Candidacy: Cabrera has been an all-or-nothing hitter since topping this list three weeks ago. Yes, he has hit seven home runs and driven in 15 men in those three weeks, but three of those home runs came in a single game this past Friday, all but three of those RBIs came via the long ball and he didn't drive in a single run in any of the 11 games in which he failed to go deep. Still, Cabrera is on pace for 163 RBIs, a total not reached since Manny Ramirez drove in 165 in 1999. Cabrera's batting average and on-base percentage have come down significantly over the past three weeks, but his hot start and recent power surge have kept him on the short list for MVP honors.
3. Evan Longoria, 3B, Rays (HM)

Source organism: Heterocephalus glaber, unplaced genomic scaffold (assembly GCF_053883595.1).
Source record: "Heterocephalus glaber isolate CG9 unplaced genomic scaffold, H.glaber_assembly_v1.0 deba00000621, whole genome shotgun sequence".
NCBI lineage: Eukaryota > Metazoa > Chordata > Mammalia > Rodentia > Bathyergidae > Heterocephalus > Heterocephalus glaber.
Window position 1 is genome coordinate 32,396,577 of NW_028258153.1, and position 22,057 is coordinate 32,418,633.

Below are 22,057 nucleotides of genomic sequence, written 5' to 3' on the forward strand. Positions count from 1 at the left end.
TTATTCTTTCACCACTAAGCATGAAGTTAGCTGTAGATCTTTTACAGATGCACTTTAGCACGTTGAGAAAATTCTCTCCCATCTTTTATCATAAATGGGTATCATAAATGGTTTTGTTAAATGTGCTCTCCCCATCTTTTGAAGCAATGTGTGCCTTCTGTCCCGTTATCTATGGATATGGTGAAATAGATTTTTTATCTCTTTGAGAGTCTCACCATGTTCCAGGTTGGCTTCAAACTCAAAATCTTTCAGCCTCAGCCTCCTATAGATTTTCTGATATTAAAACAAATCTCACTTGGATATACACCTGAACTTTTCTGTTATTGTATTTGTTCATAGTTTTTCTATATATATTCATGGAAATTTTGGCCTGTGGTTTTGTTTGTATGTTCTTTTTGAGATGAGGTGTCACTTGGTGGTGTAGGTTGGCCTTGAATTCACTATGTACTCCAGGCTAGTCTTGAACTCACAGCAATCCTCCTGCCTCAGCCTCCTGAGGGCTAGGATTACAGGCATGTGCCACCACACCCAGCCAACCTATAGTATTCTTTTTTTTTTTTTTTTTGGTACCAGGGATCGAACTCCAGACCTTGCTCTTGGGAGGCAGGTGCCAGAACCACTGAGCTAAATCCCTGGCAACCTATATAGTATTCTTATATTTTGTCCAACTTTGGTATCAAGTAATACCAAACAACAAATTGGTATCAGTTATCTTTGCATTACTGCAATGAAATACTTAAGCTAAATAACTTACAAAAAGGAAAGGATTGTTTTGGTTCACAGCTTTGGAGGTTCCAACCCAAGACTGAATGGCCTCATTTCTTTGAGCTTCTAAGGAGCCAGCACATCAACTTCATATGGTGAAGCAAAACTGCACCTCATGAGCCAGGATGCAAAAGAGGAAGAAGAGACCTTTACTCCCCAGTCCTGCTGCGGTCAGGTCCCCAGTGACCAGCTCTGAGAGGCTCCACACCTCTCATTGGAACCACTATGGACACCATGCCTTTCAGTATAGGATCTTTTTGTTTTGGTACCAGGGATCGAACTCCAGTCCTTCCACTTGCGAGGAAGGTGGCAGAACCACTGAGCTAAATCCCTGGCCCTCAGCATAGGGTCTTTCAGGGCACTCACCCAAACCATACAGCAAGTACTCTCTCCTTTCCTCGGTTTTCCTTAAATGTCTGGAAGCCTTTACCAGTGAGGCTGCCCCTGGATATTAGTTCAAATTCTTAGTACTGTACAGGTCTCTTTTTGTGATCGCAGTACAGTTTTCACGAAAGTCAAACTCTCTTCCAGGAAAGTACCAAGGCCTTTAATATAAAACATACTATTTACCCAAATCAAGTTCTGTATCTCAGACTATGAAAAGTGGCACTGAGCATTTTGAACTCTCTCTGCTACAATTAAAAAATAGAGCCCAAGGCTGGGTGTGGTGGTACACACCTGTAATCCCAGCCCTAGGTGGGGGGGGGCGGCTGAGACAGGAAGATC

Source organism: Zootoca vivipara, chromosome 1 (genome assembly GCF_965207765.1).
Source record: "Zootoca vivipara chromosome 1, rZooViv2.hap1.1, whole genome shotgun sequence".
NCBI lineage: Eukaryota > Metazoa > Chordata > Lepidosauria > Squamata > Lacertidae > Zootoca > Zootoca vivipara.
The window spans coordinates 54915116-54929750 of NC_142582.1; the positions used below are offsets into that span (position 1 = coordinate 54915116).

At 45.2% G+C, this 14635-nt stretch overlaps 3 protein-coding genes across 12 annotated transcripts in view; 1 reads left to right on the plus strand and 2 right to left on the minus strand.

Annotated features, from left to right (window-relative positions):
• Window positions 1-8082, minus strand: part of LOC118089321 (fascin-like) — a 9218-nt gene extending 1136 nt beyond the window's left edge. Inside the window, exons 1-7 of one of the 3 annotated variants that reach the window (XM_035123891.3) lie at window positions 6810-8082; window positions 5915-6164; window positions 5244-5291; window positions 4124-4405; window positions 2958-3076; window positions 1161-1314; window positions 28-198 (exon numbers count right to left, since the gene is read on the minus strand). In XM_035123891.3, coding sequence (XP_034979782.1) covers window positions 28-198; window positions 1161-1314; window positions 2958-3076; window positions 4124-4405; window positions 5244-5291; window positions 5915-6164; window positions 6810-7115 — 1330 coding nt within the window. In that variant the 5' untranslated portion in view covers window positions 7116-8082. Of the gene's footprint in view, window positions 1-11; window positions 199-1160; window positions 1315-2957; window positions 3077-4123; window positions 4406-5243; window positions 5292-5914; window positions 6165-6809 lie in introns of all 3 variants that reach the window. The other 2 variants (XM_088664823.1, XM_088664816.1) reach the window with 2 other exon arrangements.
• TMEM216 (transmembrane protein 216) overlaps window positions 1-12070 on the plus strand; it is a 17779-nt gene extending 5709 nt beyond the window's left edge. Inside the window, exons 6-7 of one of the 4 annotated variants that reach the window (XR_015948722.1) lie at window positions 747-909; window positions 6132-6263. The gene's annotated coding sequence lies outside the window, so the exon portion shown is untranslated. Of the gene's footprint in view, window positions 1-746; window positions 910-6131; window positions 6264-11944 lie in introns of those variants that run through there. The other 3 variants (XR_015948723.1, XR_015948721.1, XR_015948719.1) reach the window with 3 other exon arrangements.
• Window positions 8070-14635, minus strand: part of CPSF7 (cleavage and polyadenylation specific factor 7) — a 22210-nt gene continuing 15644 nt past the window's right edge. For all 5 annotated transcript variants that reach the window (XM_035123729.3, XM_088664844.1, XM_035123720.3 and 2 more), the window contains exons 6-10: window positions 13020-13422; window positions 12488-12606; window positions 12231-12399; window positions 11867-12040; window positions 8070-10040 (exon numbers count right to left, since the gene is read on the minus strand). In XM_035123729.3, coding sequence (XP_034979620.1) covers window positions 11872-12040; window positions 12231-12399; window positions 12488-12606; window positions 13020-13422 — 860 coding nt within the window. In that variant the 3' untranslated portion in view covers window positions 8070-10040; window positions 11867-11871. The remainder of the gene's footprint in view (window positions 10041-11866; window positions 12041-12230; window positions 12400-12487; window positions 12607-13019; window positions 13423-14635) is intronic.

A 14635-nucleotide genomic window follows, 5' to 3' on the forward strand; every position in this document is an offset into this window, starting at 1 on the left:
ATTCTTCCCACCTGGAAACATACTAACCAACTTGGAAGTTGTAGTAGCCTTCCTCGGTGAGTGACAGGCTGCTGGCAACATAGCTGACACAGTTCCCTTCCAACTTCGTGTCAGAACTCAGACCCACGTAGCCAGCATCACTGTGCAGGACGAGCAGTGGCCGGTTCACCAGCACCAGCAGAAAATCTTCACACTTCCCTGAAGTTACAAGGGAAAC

Season stats: .325/.391/.577, 10 HR, 42 RBI, 10 SB, 26. 0 VORP
Last three weeks: .325/.384/.571, 3 HR, 19 RBI, 5 SB
Candidacy: After listing Longoria among the honorable mentions three weeks ago, I wrote, "The best hitter on the major's best team at the moment is a good bet to crack the top five moving forward." Well, here he is. While players such as Robinson Cano, Vernon Wells and Paul Konerko have slowed their pace, Longoria has remained a model of consistency. Note the similarity between his rate stats from the last three weeks and his season stats. Longoria is second in the league in doubles, third in RBIs and has already tied his career high for stolen bases, swiping ten at an 83-percent success rate. Just 24 years old and a stellar defensive third baseman, Longoria seems likely to win an MVP sooner or later. With the Rays still boasting the best record in baseball, this could be the consistent Longoria's year.
4. Robinson Cano, 2B, Yankees (2)
Season stats: .362/.405/.607, 10 HR, 37 RBI, 30.8 VORP
Last three weeks: .375/.407/.538, 1 HR, 15 RBI